Many would agree that autumn is the best time to go backpacking. The weather may be slightly more unpredictable at higher elevations, but if you time it just right, you will be rewarded with ideal temperatures, cold-weather sleeping, wildflowers, leaves changing colors and skipping out on bug season. Hopefully, at this point you have also been hiking for most of your summer and your legs are prepared for the additional weight. If you have ever wanted to try spending a self-supported night in the woods, give it a try this fall.
Training for Backpacking
It is difficult to just hit the trails with a fully loaded backpack and head up the nearest mountain if you haven’t taken the time to properly train. Obviously, getting out on to the closest hiking trail to your home is a great way to train for your upcoming trip. Start out with a simple day day pack with enough water and a few snacks. Over time, you can add more weight to your pack to strengthen both your back and legs. If you happen to live in an urban area where hiking trails are hard to come by, hit the gym and get on the stair climber. You don’t have to go fast for a stair climber to be effective. They will get your quads into shape in no time.
Evaluate the number of hikes that you have taken this summer. If you use a fitness app to track your mileage, it is easy to look back and see how fast you were moving and how far you would go each time that you took a hike. This will give you an idea of how fast that you will be traveling by reducing your average speed by one-third due to the additional weight that you will be carrying.
When you are looking for where you should go for your first backpacking trip, it can feel overwhelming with the amount of options. Choosing somewhere close to home can be beneficial for if you forget a necessary item or for the joys of having a shorter drive home after a long hike out. However, exploring beautiful hikes across North America can help you check off some of your bucket list early into your backpacking career.
For your first backpacking trip, try to limit it to 10 miles or less — the sweet spot is usually about 6 to 7 miles for beginners. When you are deciding on a trail, it is wise to look at the amount of elevation you will gain between the trailhead and your destination. The steeper the trail, the slower you will move and the more difficult the hike will be.
How to Pack Your Bag
The first thing to remember when packing your bag is to only bring the essentials. Every “little” thing weighs a few ounces, and those ounces add up to pounds that will weigh you down. You don’t need deodorant, and yes, you can wear the same clothes to hike out that you wore to hike in. Sticking to the five tips to live like a minimalist at home and applying it to your backpacking lifestyle will help to keep things simplified and organized. It is appealing to buy all the bright and shiny new gadgets that are marketed to gearheads but more than likely, you don’t need it. The great outdoors will provide everything that you need.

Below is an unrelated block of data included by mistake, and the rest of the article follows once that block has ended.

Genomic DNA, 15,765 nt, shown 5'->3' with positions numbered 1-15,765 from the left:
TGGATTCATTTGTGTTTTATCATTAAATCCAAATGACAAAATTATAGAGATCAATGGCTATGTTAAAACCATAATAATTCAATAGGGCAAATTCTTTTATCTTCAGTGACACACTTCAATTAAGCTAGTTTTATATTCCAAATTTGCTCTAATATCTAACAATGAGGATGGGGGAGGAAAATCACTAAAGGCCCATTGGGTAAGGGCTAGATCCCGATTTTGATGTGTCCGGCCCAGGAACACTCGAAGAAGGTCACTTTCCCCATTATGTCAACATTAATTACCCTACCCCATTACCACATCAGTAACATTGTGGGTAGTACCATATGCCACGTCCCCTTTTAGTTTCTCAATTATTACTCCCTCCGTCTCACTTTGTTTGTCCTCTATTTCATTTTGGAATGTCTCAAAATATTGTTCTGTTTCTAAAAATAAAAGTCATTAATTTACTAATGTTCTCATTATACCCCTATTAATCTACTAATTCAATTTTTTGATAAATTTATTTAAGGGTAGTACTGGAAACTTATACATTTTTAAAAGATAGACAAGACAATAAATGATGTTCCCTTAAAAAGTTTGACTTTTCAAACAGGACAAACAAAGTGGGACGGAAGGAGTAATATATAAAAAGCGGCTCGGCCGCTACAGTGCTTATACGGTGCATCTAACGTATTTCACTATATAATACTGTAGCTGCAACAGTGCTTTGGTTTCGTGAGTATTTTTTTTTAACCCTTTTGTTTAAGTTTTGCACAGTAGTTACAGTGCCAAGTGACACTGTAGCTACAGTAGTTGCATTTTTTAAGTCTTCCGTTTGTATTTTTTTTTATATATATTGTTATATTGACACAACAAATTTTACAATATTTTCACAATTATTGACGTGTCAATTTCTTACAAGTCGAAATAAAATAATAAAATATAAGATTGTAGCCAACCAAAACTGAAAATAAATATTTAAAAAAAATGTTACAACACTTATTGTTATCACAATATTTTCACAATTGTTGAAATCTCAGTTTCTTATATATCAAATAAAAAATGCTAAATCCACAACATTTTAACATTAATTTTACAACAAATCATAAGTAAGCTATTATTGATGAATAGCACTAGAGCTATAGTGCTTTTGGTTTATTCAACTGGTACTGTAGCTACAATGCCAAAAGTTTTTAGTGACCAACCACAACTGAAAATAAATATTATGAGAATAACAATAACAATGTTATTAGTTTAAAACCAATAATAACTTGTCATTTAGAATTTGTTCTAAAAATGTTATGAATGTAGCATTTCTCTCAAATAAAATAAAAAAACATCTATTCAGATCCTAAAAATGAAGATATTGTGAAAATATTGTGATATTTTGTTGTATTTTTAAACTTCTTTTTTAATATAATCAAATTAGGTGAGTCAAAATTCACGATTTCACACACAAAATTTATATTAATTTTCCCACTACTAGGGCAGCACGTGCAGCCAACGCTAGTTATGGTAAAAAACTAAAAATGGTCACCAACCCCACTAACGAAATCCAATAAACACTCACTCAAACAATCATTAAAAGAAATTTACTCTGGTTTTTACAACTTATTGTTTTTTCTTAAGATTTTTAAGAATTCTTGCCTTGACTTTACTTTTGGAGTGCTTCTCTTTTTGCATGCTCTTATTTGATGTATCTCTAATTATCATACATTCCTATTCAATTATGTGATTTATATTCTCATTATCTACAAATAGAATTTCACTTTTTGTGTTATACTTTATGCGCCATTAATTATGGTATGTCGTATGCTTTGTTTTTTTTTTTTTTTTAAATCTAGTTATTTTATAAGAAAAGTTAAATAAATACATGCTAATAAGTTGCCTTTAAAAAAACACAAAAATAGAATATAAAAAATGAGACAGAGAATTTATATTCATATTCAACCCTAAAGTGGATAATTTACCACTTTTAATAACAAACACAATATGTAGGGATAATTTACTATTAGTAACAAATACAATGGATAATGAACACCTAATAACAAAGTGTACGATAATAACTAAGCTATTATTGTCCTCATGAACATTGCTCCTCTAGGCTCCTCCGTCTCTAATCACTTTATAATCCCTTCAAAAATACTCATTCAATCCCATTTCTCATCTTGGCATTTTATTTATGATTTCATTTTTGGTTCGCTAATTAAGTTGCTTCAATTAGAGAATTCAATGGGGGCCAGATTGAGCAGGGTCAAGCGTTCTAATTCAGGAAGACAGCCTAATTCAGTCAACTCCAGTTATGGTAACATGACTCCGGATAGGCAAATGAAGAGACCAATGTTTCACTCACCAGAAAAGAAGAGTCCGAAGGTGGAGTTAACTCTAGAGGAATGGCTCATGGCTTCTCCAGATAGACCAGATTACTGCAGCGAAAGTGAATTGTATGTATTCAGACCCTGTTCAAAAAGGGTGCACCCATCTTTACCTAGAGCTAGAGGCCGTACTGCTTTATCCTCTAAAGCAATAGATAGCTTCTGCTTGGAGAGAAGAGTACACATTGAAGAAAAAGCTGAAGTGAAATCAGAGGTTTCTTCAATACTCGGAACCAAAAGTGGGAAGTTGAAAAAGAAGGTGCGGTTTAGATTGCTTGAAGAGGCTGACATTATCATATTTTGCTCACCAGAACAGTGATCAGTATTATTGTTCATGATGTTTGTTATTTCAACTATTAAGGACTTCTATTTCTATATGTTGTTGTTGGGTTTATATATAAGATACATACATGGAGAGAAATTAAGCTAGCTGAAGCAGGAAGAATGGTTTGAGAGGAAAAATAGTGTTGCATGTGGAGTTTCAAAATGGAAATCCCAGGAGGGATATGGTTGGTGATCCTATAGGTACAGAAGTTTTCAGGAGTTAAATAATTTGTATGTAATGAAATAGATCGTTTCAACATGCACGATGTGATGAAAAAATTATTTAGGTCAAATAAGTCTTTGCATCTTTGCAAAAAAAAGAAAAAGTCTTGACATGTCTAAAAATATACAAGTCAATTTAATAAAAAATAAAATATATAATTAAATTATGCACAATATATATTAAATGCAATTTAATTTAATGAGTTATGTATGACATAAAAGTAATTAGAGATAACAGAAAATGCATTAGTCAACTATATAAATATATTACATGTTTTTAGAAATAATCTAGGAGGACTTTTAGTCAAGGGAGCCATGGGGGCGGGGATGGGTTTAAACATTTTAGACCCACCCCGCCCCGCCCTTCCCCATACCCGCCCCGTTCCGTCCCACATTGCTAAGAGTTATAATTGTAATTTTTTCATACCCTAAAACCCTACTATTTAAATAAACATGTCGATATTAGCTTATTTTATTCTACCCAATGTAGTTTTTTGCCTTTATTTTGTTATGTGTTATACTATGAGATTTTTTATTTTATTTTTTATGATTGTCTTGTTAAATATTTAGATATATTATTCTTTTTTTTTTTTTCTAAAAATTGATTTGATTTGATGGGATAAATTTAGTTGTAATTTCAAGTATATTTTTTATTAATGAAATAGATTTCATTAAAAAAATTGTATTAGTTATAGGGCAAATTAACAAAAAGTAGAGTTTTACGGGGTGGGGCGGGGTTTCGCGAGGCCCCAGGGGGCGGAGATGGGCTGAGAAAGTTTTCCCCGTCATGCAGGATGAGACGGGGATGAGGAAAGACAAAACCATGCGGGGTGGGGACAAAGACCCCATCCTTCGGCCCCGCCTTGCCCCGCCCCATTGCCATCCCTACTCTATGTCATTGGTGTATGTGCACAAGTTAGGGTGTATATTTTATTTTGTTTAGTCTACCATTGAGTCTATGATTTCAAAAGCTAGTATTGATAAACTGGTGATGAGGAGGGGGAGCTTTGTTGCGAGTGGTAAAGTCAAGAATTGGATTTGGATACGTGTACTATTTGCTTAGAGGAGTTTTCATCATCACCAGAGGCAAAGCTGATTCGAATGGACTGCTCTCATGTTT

The rule of thumb is to pack your bag to be 30 percent of your body weight or less. For comfort, pack your bag to keep the heaviest items in your pack in the middle and closest to your back. Typically, from the bottom of your pack up, it is helpful to pack in the following order:
● Sleeping bag
● Food and water (heaviest and in the center)
● Water pump
In the top of your pack should be all the items that may need to be accessible while you are hiking (i.e. sunscreen, bug spray, headlamp, snacks, raincoat, first aid kit etc.).
Cooking in the backcountry is an art form for some, while others are content simply eating dehydrated meals that require only boiling water. There are a number of different brands available on the market, so don’t be discouraged if you don’t like the first one that you try. Luckily, a few of the newer companies are even offering vegan, gluten-free, and dairy-free options for those that have dietary restrictions. If you are concerned about the ingredients in your backpacking meals, consider making your own homemade protein bars to sustain your trip so you know exactly what you are eating.
If you are wanting to try your hand at becoming a backcountry chef, do yourself a favor and try your recipes at home before experimenting out in the field. Rice and beans may sound like a great idea, but cooking rice can take upwards of an hour if there isn’t any wind to pull heat from your camp stove. Pre-cooking grains can help eliminate cooking time but does add weight to your pack. Consider quick-cooking items such as ramen noodles or instant rice and adding dehydrated vegetables for a boost of flavor. For your meat fix, tuna in foil packaging and beef jerky are great lightweight protein sources.
It is very empowering to set out on your first backpacking trip. Setting up your own camp, cooking your own meals and braving the elements can provide each of their own set of challenges. You are guaranteed to learn things about your physical and mental limits that you have never been forced to do in your past. Put on your backpack, pick your route and enjoy the thrill of your first self-supported trip outdoors.
W.M. Chandler has a master’s in natural resources with certificates in environmental education and science communication. She writes passionately about nature and the outdoors, human connections and relationships, and nutrition.